Middle-income retirees (those with incomes from $30,000 to $100,000), will retire, on average, with less than $100,000 in their retirement accounts (and some with no retirement account at all). The low account balance will not allow a 4% withdrawal to be sufficient (a mere average of $4,000 a year) and will require middle-income retirees to be more dependent on Social Security, equity in their homes, and working later into retirement. Choices may not be between lifestyle goals, but survival. Added to this is the beginning of the baby boom generation reaching retirement. These consequences have ramifications for the economy as whole, straining a fragile Social Security system, experiencing equity lost in homes in the recent recession, and creating detrimental effects on employment for younger workers. But does this constitute a crisis and what solutions can be offered to counteract the grim statistics?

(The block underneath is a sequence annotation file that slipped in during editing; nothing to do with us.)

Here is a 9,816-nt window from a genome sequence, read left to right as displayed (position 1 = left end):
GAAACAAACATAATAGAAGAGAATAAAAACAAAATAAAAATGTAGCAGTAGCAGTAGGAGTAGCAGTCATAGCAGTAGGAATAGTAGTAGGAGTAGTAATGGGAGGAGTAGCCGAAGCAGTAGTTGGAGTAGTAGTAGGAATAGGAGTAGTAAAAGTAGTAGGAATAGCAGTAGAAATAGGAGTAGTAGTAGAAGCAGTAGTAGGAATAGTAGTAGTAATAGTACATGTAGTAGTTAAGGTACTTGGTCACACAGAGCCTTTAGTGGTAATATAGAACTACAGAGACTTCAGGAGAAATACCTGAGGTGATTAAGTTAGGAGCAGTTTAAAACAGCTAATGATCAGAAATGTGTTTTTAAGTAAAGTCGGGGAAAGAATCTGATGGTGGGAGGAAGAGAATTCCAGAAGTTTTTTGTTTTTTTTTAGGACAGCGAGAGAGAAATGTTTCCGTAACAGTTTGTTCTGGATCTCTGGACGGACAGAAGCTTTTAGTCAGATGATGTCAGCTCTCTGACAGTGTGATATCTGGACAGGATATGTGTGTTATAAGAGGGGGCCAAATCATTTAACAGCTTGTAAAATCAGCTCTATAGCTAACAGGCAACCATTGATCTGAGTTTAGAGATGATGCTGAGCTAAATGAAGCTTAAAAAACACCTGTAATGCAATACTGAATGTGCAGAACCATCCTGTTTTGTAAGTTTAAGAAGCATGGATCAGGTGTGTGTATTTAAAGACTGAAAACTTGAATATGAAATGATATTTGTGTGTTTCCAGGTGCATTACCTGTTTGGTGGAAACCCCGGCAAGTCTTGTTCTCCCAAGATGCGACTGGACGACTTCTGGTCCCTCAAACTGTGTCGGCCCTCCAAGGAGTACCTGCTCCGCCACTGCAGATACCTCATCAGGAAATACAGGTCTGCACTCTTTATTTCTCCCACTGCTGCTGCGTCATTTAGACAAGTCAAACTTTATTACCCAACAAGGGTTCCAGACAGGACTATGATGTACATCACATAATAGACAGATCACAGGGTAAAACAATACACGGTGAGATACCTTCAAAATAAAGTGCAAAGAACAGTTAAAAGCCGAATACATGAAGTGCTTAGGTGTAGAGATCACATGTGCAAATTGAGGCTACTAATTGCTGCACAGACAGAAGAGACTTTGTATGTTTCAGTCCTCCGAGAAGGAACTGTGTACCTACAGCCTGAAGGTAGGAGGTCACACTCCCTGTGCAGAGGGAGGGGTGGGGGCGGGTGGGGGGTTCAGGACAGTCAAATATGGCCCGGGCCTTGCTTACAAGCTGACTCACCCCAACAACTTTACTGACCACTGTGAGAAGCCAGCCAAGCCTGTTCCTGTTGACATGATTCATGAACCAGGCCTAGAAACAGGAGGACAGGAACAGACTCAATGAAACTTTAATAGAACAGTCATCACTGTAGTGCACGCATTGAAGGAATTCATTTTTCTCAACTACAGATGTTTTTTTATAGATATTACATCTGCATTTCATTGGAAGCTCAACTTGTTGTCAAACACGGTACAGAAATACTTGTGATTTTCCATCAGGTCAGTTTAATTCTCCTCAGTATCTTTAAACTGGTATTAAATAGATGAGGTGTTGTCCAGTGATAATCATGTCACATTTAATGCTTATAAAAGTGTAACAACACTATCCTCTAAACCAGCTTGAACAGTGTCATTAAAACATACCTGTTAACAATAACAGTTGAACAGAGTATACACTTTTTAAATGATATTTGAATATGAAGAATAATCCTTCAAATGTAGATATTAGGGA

Cindy Shnaider, MSF, is Co-Chair of the Graduate Studies Program at the College for Financial Planning, as well as teaching courses in the financial major and the introductory communications course. She also teaches at Columbia College.